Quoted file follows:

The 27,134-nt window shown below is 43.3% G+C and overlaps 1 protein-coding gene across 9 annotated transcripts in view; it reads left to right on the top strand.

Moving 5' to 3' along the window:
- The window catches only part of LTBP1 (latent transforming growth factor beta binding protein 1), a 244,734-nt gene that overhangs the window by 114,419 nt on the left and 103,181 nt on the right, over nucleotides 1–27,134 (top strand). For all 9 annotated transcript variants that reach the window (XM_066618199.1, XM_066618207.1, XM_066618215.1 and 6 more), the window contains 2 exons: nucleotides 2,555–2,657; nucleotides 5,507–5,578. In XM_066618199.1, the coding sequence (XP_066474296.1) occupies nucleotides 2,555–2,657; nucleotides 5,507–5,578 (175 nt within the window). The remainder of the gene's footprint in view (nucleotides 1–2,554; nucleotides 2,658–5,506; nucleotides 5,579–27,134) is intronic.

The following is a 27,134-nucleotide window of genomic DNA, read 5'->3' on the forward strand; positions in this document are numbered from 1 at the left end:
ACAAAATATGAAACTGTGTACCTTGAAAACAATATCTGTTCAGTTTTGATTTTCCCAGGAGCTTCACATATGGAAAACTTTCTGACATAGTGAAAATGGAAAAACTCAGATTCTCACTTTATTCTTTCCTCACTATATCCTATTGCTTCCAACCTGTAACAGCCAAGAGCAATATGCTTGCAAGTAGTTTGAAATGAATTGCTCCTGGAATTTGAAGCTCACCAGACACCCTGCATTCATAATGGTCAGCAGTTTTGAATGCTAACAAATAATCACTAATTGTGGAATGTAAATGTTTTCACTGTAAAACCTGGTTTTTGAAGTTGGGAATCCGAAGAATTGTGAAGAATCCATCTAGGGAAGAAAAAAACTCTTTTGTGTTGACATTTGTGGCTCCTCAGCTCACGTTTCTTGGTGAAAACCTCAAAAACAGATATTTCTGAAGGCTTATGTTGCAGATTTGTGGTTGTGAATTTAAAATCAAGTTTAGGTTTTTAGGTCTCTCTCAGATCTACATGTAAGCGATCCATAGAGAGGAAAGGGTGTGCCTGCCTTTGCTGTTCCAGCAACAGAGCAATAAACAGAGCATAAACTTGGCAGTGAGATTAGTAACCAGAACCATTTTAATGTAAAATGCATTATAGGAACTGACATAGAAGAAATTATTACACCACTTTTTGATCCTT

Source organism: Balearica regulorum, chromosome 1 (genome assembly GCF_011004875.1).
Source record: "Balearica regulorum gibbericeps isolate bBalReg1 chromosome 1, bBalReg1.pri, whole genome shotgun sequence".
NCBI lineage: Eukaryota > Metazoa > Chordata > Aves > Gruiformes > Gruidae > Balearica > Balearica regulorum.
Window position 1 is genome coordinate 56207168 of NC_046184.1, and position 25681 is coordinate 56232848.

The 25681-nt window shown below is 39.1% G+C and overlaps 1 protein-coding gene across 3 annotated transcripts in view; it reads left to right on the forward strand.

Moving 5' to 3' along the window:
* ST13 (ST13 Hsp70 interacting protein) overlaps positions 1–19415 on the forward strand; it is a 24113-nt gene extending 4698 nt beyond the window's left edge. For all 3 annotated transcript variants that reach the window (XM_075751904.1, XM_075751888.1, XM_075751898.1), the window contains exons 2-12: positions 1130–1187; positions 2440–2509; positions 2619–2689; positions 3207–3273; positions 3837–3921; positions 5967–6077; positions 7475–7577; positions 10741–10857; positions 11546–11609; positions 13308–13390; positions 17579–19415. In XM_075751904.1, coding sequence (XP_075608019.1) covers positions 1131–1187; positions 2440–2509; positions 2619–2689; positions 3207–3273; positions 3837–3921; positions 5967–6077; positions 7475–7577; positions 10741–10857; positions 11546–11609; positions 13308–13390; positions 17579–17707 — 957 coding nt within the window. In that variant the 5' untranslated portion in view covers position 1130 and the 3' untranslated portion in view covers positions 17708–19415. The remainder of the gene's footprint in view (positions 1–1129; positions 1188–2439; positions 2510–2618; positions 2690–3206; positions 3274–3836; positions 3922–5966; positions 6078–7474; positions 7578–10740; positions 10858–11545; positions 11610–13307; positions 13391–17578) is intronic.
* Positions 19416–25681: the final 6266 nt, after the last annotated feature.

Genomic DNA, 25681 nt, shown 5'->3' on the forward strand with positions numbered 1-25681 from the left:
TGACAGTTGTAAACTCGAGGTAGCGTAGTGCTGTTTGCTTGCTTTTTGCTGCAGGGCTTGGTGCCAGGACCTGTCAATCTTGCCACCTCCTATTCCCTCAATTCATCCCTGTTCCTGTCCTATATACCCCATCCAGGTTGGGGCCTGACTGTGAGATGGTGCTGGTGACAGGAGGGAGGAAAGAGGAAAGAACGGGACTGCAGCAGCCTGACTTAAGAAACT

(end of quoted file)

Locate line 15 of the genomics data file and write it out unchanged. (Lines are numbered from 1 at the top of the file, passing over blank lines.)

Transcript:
TGACAGTTGTAAACTCGAGGTAGCGTAGTGCTGTTTGCTTGCTTTTTGCTGCAGGGCTTGGTGCCAGGACCTGTCAATCTTGCCACCTCCTATTCCCTCAATTCATCCCTGTTCCTGTCCTATATACCCCATCCAGGTTGGGGCCTGACTGTGAGATGGTGCTGGTGACAGGAGGGAGGAAAGAGGAAAGAACGGGACTGCAGCAGCCTGACTTAAGAAACT